He was... "...the meanest, toughest, most ambitious S.O.B. I ever knew but he'll be a hell of a secretary of state." -- Richard NixonAlexander Meigs Haig, Jr.,, former NATO Supreme Allied Commander, Europe, who served US Presidents Nixon (as a military adviser, deputy assistant for national-security affairs, and chief of staff), Ford (chief of staff), and Reagan (secretary of state), has died at the age of 85. Haig commanded a batallion during the Vietnam War (where he was seriously wounded), managed the White House during the Watergate scandal that brought down President Nixon, and was himself a former Presidential candidate. [more inside]
The moving finger writes and having writ, moves on. From the Globe and Mail website: "John Babcock, Canada’s last known First World War veteran, has died, the Prime Minister’s Office said Thursday. Mr. Babcock was 109. In a statement, Prime Minister Stephen Harper said he is deeply saddened to learn of Mr. Babcock’s death. He said that because Mr. Babcock was Canada’s last living link to the First World War, it marks the end of an era. Mr. Babcock joined the military at the age of 16, but because of his age he wasn’t allowed on the frontlines." I could link to bazillions of relevancies but really, so can you. It's all over Canadian news websites. But perhaps just this. Gone west. Rest in Peace, sir. Lest We Forget.
Earlier today, the first Viet Nam veteran ever elected to congress, died. John Murtha (as of this past Saturday, Pennsylvania’s longest serving congressman) was the 19 term representative of Pennsylvania’s 12th district, most notably the home of Johnstown, and which for most of his service included Shanksville. He was a hawkish, conservative Democrat, infamous for his involvement in the Abscam controversy, and most recently the FBI’s inquiry into the lobbying firm PMA. He could be said to have been very representative, and certainly very supportive of his blue collar district—Pro-gun, anti-abortion, and at first a supporter of the invasion of Iraq, but eventually one of its greatest critics. But that criticism came at a price. John Murtha was 77. [more inside]
For the former U.S. marine Michael Elliott the psychological impact of war is the latest and most challenging battle. Private Joseph Dwyer survived rocket-propelled grenades and shocking violence, made his way back to his family and friends, but couldn't escape the “demons” that followed him home. Experts say up to 30% of returning soldiers will require psychiatric help: a number not seen since the end of the Vietnam War. Today 60% of war veterans suffering from PTSD don't receive any help at all.
War Torn: kickoff of the New York Times' penetrating new series investigating the violence that comes home when our soldiers do.
"Henry John Patch would be notable simply by virtue of his 109 years on earth... But Harry Patch is more than a gerontological phenomenon. The man arranging his medals and sitting up straight for a photograph in the conservatory of a nursing home in Wells is the last British man alive to have served in the trenches during the First World War."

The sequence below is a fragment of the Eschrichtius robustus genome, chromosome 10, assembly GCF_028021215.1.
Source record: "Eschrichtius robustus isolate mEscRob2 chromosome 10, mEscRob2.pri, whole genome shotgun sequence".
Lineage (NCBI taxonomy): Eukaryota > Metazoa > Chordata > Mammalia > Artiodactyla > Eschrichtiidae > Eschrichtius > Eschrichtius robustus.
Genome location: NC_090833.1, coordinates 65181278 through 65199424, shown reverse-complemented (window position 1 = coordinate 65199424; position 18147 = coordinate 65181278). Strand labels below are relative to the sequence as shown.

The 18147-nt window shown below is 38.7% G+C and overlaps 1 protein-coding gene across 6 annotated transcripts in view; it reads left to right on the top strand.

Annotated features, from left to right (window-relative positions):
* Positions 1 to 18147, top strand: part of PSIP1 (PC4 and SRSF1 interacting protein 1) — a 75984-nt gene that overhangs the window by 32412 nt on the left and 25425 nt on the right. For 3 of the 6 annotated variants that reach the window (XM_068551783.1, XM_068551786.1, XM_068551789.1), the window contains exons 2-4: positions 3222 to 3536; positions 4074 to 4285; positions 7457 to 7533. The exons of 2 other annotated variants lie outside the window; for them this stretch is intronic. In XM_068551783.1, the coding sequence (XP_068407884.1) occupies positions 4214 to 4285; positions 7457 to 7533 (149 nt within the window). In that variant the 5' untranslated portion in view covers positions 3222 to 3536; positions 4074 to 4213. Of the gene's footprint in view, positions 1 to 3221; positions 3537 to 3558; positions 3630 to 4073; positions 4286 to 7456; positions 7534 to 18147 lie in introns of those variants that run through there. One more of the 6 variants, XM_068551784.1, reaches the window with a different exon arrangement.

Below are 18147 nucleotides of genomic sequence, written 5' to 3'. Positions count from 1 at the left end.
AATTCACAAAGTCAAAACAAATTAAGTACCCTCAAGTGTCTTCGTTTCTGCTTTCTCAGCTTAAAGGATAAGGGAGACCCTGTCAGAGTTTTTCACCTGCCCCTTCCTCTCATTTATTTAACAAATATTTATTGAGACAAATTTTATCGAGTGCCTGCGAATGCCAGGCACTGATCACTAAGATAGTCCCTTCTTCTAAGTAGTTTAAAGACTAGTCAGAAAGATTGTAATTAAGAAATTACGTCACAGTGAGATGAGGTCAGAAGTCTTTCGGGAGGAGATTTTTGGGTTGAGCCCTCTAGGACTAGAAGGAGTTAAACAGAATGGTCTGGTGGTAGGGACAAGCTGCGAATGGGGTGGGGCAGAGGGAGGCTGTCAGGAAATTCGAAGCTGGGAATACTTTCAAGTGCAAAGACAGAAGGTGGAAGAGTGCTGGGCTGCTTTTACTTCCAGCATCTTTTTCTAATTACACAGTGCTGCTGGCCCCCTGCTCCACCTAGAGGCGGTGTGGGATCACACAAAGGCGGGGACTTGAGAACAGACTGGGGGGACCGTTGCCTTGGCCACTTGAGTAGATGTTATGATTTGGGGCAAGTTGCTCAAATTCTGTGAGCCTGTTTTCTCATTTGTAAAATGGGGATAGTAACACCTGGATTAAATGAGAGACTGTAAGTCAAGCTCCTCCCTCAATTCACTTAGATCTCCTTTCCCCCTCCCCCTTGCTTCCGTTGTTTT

Thomas said he and his wife came up with the unprecedented idea to present the president with the Purple Heart over breakfast one morning a few months ago as they discussed the verbal attacks, both foreign and domestic, the commander in chief has withstood during his time in office. "We feel like emotional wounds and scars are as hard to carry as physical wounds," Thomas said.
Cruiser Scout WW2 veteran's account of fighting in the Guadalcanal campaign.
Last Post. Evan 'Darby' Allan, the last of Australia's 330,770 World War 1 veterans, was buried with full state honours yesterday, closing one of the most dismal chapters in our history. Joining the navy at 14, Darby avoided the bloody horrors of the Somme and Gallipoli, which contributed heavily to the over 60 000 Australian war dead and 200 000 total casualties (from a population of only about 5 000 000), but he still played his part in what many historians suggest was the prime cause of 20th century totalitarianism, the second world war and the cold war. And it was all so pointless. He seemed like a nice bloke, and the reportage has thankfully avoided most of the 'hero' bullshit (I don't think he would have approved).
Vietnam Veterans for George W. Bush? "This web site was created and personally paid for by a Vietnam combat veteran as a service to his country and has no financial connection with any political party or campaign organization." ...and he does not pussy foot around!
A military honor guardsman has been fired for saying God bless you, while he presented a folded American flag to the family of a deceased veteran, during the burial service. By way of obscurestore.
The transcript of the forum on the press coverage of the current Middle East fighting was presented by a panel of veteran newsmen hosted by Harvard University and the Brookings Institution on April 24. The session, "Tinder Box: How the Press Covers the Middle East," featured former CBS correspondent Marvin Kalb, Glenn Frankel of the Washington Post, Robin Wright of the Los Angeles Times, David Shipler of The New York Times, and Todd Purdum, the Chief Diplomatic Correspondent of the New York Times.